Why go to college? Why go to night school? Why take art history? So you can enjoy material like this!
Barb from the Greenfield Library recommends:
Gilbert Portanier – Oeuvres 2000-2009
Call number 738.0924 P832a in Greenfield Open Stacks
French artist Gilbert Portanier’s colorful painterly ceramics are exuberant, lively, fresh, vibrant and imaginative. He has invented his own language in a form that is both figurative and abstract. Fragments of memories, reveries, and fantasies of inner universes all contribute to works that are allusive, suggestive, and atmospheric. His poetic vision is a joyous celebration, his work a sumptuous meal, a feast, a dream.
Mike from the Greenfield Library recommends:
Kirby: King of Comics is a great retrospective of Jack Kirby’s career in comics, spanning from his early work in the 1940s to his monumental achievements working with Stan Lee at Marvel Comics in the 1960s. The reproductions in the book are stunning, ranging from penciled pages and personal pieces to finished ink and color pages. The book not only presents Kirby as one of the most important creators in comics, but as a force in America’s popular culture.
Casey from the Greenfield Library recommends:
edited by Anna Farova
741.50924 K631e (Find it in Greenfield Open Stacks)
Czech photographer Josef Sudek (1896-1976) lived through Nazi and Soviet occupations and pushed on to create a deeply personal and emotional body of work. After meandering through a series of mediums and joining various artistic movements, Sudek sought his own path and picked up the camera.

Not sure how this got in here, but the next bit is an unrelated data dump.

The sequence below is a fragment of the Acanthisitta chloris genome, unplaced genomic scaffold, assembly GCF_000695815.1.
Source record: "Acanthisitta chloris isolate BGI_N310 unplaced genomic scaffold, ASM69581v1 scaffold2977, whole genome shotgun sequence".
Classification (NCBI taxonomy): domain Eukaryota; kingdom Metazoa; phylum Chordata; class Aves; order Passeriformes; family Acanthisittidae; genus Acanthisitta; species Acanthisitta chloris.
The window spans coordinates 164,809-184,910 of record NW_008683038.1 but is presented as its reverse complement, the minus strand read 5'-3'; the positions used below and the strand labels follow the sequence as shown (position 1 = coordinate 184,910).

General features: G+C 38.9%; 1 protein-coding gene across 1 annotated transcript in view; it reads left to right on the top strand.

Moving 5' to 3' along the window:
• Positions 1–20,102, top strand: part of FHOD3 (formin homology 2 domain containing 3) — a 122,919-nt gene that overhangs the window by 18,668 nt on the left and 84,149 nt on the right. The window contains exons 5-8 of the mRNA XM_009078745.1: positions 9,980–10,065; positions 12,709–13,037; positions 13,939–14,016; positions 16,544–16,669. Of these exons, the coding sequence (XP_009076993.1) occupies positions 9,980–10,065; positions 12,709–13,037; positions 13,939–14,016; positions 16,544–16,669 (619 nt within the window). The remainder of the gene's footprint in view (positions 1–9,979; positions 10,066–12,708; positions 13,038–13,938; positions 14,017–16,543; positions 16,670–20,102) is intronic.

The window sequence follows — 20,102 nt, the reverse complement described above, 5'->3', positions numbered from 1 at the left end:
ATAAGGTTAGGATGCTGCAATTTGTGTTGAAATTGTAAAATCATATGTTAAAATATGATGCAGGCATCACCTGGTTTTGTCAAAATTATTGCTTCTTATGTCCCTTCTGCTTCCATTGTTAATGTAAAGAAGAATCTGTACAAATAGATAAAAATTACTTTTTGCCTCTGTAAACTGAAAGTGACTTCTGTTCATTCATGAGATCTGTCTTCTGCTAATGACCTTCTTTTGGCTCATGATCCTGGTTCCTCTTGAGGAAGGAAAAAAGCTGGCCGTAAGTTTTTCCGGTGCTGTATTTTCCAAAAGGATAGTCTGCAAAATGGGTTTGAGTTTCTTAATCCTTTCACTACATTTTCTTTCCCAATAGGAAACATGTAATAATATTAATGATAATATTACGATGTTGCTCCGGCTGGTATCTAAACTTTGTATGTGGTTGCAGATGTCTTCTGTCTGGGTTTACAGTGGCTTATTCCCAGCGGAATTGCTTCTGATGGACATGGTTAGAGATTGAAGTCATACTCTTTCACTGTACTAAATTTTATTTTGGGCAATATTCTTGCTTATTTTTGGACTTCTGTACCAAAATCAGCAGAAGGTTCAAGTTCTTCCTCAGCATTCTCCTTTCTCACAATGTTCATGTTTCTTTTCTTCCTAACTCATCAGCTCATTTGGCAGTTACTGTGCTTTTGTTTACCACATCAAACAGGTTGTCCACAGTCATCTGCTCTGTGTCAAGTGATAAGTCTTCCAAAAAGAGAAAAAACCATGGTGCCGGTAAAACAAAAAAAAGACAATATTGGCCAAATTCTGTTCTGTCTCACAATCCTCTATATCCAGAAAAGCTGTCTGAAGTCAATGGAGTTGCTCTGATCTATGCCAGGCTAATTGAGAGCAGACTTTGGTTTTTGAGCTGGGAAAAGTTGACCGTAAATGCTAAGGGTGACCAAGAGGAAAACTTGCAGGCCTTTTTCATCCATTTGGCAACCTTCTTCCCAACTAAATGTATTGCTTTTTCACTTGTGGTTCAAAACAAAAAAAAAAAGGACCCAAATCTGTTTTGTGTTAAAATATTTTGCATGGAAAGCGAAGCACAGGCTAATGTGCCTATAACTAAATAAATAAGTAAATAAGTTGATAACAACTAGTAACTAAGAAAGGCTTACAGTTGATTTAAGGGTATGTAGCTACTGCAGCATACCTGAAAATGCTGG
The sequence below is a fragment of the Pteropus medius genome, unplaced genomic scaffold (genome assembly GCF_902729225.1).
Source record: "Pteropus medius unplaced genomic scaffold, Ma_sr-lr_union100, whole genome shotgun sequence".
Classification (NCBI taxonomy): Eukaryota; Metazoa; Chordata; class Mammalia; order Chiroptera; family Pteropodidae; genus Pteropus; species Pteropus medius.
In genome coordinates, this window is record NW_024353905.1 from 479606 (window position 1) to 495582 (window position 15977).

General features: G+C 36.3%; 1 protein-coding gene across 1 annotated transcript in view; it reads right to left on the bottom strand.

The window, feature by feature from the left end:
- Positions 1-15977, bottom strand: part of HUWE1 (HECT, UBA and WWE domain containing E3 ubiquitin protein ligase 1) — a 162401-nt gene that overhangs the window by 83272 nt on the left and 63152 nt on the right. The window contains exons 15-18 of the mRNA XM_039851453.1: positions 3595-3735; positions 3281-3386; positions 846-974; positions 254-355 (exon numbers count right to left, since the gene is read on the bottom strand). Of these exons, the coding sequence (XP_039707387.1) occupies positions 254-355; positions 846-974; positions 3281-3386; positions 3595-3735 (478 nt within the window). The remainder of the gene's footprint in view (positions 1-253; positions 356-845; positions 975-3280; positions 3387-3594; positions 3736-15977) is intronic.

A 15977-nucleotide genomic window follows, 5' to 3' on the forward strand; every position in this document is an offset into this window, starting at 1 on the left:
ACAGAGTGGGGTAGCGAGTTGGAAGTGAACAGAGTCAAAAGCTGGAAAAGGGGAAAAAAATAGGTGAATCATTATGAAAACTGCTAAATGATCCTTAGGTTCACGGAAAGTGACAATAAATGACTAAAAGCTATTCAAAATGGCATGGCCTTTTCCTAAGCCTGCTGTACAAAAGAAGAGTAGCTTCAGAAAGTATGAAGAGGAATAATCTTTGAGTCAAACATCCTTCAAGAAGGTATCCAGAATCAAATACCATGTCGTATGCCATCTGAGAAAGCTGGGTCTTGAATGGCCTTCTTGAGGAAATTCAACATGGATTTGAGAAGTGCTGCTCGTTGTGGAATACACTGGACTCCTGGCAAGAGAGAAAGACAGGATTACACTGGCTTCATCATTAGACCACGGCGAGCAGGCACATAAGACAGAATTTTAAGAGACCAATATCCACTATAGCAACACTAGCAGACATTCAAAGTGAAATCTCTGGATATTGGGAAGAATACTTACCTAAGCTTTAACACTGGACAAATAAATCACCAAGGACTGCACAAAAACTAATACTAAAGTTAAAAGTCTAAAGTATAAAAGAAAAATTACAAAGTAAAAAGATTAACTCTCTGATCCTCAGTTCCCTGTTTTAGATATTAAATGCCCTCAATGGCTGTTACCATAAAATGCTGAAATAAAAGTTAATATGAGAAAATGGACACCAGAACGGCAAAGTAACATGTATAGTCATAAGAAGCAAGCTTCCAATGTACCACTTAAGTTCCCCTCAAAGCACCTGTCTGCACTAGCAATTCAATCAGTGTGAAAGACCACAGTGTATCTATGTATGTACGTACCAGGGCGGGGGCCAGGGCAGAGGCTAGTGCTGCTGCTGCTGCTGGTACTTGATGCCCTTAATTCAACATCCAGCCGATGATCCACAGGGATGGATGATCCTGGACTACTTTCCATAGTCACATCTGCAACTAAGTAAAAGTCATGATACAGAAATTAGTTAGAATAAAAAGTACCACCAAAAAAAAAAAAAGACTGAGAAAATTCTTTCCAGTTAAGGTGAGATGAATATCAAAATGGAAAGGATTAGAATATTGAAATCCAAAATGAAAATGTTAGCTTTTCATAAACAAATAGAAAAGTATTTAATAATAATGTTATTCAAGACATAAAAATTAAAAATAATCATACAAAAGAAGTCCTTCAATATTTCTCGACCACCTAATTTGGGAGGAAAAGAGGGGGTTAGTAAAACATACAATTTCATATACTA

Often referred to as the “Poet of Prague,” Sudek brought something new to the Europe of his time. Relying on intuition and his knowledge of fine art, Sudek followed his “ingenious eye” into a world of photography unlike anything ever seen before or since.
Dance in Photographs and Prints is a lot of fun for browsing! Part of the New York Public Library Digital Gallery, the photographs and prints from the early 1900s depict famous dancers such as Irene and Vernon Castle, Isadora Duncan, and plenty of scenes from dances like Giselle. The costumes and set designs are beautiful. If you are interested in a little history of dance, check out the scrapbook full of articles and photographs of dancer Alice Eis and her partner Bert Frenc.
If you are a dance major, or just love dance, be sure to check out the UArts Libraries’ subscription to The International Encyclopedia of Dance. It’s a great place for those research papers and learning more about the dancers and performances your professors always mention in class.